A whirlwind of negative forms flying around. There is one positive form hidden in the mix.

The Pitfalls of Seronegative RA

As many as a third of people with rheumatoid arthritis/rheumatoid disease (RA/RD) are diagnosed with what is called seronegative rheumatoid arthritis.1 This means that rheumatoid factor is not present in an individual’s blood, yet additional indicators of RA/RD lead the rheumatologist to a rheumatoid arthritis diagnosis.

I have seronegative rheumatoid arthritis, and it has come with some challenges.

Seronegative RA and rheumatoid factor

The presence of rheumatoid factor in one’s blood is not sufficient to diagnose RA/RD. However, a high level of rheumatoid factor is indicative of an autoimmune disease, most often rheumatoid arthritis or other chronic conditions such as cancer, lupus, connective tissue disease, or inflammatory conditions.2

Therefore, when a patient presents with a high level of rheumatoid factor and symptoms of RA/RD such as morning stiffness and pain and inflammation in multiple joints, rheumatologists have a strong case for a rheumatoid arthritis diagnosis. The rheumatoid factor is like a big flashing arrow pointing the doctor to RA.

A lack of rheumatoid factor makes diagnosis complicated

When rheumatoid factor is not present, the diagnostic process is often more complicated. Not only is the flashing “RA” sign turned off for the doctor, but some medical professionals erroneously believe that the absence of rheumatoid factor rules out a rheumatoid arthritis diagnosis.

Did I have RA without even knowing it?

I likely had juvenile rheumatoid arthritis (JRA) as a child, but I was instead diagnosed with a series of sprained wrists and ankles, and in my teens with cartilage issues in my knees. I know doctors ran blood tests (I remember my mom cajoling me into having my blood drawn more times than I can count). I imagine that because labwork didn’t indicate rheumatoid factor, the underlying condition went untreated.

In college I spent almost a year with my wrist in a splint, diagnosed with tendonitis. Then at age 22, nearly every joint in my body became swollen and painful, and I experienced heavy fatigue. My general practitioner sent me to an orthopedist, who suspected Reiter’s Syndrome. He sent me on to a rheumatologist.

A rheumatologist who looked beyond standard bloodwork

I don’t know how many doctors had looked at my joints over the years by that point, but the rheumatologist was the first to look beyond the standard lab work. His physical exam indicated pain and swelling in multiple joints, as well as RA nodules. I also had morning stiffness, although back then I didn’t know the term for it. X-rays indicated minor joint damage. The rheumatologist took all this information and diagnosed me with seronegative rheumatoid arthritis.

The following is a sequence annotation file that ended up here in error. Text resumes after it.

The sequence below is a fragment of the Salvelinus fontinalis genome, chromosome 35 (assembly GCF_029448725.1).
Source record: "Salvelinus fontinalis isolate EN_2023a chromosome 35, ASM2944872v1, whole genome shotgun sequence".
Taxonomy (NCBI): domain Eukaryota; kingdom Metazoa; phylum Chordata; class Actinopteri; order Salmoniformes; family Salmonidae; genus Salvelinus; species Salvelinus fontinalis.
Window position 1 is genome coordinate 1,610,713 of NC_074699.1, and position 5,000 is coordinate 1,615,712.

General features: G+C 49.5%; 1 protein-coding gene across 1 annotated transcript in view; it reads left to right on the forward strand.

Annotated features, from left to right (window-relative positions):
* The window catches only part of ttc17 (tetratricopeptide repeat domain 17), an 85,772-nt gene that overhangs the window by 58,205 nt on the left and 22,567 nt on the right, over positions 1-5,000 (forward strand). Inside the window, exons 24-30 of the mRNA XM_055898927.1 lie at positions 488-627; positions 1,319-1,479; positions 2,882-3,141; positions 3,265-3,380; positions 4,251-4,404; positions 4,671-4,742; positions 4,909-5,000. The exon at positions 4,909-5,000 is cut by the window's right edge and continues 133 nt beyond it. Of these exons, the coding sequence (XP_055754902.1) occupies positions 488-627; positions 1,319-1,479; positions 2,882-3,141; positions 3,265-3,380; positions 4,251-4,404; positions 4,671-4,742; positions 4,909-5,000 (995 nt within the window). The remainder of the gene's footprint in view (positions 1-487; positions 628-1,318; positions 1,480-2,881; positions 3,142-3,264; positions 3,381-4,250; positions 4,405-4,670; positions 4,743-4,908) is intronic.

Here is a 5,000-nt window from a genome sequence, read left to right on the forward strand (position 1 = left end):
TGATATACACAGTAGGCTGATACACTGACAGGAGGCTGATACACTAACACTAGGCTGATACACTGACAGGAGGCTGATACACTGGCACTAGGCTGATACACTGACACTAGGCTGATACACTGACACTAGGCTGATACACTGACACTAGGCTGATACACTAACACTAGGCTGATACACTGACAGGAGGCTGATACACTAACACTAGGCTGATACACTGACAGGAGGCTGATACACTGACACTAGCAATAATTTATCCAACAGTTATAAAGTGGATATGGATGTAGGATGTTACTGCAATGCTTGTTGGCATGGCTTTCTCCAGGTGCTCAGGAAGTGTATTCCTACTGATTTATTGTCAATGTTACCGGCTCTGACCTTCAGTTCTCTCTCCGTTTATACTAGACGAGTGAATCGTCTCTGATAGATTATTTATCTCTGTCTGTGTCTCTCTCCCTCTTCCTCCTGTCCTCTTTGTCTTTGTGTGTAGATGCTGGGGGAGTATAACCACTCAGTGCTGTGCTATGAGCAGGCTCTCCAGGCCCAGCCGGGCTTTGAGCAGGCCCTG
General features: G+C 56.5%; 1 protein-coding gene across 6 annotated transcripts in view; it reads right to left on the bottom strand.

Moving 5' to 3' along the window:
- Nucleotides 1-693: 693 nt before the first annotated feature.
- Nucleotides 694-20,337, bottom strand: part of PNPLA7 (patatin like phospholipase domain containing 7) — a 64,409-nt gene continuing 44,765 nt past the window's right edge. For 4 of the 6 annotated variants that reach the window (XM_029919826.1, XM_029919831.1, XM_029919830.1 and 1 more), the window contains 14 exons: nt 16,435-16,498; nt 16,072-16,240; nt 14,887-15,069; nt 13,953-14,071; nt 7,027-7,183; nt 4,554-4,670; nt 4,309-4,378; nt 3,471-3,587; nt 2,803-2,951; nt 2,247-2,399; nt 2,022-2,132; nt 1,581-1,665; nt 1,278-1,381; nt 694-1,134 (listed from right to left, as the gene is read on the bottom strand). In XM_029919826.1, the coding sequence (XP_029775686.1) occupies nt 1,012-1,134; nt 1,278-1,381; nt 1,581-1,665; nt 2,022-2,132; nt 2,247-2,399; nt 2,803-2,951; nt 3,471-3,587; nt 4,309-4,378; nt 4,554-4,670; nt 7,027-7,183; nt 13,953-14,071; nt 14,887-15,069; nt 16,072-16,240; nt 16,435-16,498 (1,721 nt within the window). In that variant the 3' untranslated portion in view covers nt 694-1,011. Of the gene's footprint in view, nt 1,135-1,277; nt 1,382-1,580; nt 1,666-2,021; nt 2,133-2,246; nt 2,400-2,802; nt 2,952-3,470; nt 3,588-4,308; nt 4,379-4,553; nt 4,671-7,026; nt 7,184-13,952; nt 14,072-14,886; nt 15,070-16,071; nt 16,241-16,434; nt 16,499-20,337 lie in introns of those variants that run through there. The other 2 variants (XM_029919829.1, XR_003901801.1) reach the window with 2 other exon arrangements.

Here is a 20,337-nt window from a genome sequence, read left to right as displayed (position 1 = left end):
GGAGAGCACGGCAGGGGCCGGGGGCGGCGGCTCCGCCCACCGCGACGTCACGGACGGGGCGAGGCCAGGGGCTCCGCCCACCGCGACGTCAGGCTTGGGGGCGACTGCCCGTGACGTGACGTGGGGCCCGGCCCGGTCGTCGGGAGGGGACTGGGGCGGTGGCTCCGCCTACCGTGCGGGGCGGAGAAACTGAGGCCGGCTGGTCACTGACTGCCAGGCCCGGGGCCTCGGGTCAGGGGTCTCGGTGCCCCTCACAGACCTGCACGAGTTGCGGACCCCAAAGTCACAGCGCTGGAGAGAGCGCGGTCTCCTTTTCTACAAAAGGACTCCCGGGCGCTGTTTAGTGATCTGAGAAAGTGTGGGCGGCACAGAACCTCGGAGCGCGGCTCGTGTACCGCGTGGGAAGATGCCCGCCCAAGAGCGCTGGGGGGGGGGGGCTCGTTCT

I have often wondered how much sooner I might have been diagnosed if my rheumatoid factor (RF) levels had been high. Instead, it seems the lack of RF threw about a dozen doctors off the trail of a rheumatoid arthritis diagnosis. The result was intermittent pain for over a decade that perhaps could have been reduced with appropriate treatment.

Continued challenges with lab work

In the 20 years since my diagnosis, I’ve had three different rheumatologists. Even though I’ve never had abnormal results on standard lab work, they’ve each persisted in reporting at my check-ups, “Well your labs look good.” This has been frustrating, as my lab work looks the same whether I’m having a good stretch or I’m in a flare. It’s meaningless information, so I’d prefer not to be told that it looks “good” if I’m in terrible pain.

Validation from the VECTRA test

About 10 years ago my rheumatologist asked me if I wanted to have the VECTRA test performed. She said insurance doesn’t always cover it, but it can give additional information that standard lab work doesn’t.

I felt ambivalent about it, and I told her I’d let insurance coverage determine whether to move forward with the test. It was covered, and I’m grateful it was because for the very first time my labwork reflected how my body felt. With a score of 39, I tested in the moderate RA disease activity range.

Feeling misunderstood with seronegative RA

It was really validating to see my labs mirror my symptoms. Having an invisible disability, I’ve often felt misunderstood. When I disclose that I have RA/RD, some people respond with statements of disbelief such as “But you’re so young” or “But you look so good.”

While these statements may be well-intentioned, albeit uninformed, they feel invalidating. When a doctor tells me my labs “look good” even though I’m in the middle of an excruciating flare, it feels similarly well-intentioned and uninformed. However, coming from someone who is supposed to be an expert, uninformed doesn’t give me comfort.

A need for RA education and awareness

As a significant number of people with RA/RD are seronegative, I wish rheumatologists would note this when commenting on lab work.

More importantly, I wish all general practitioners would become aware of seronegative RA, as I’m sure there are others like me whose bloodwork is postponing accurate diagnosis. This leads to people in pain not getting the treatment they need to improve their quality of life, all because their “labs look good.”

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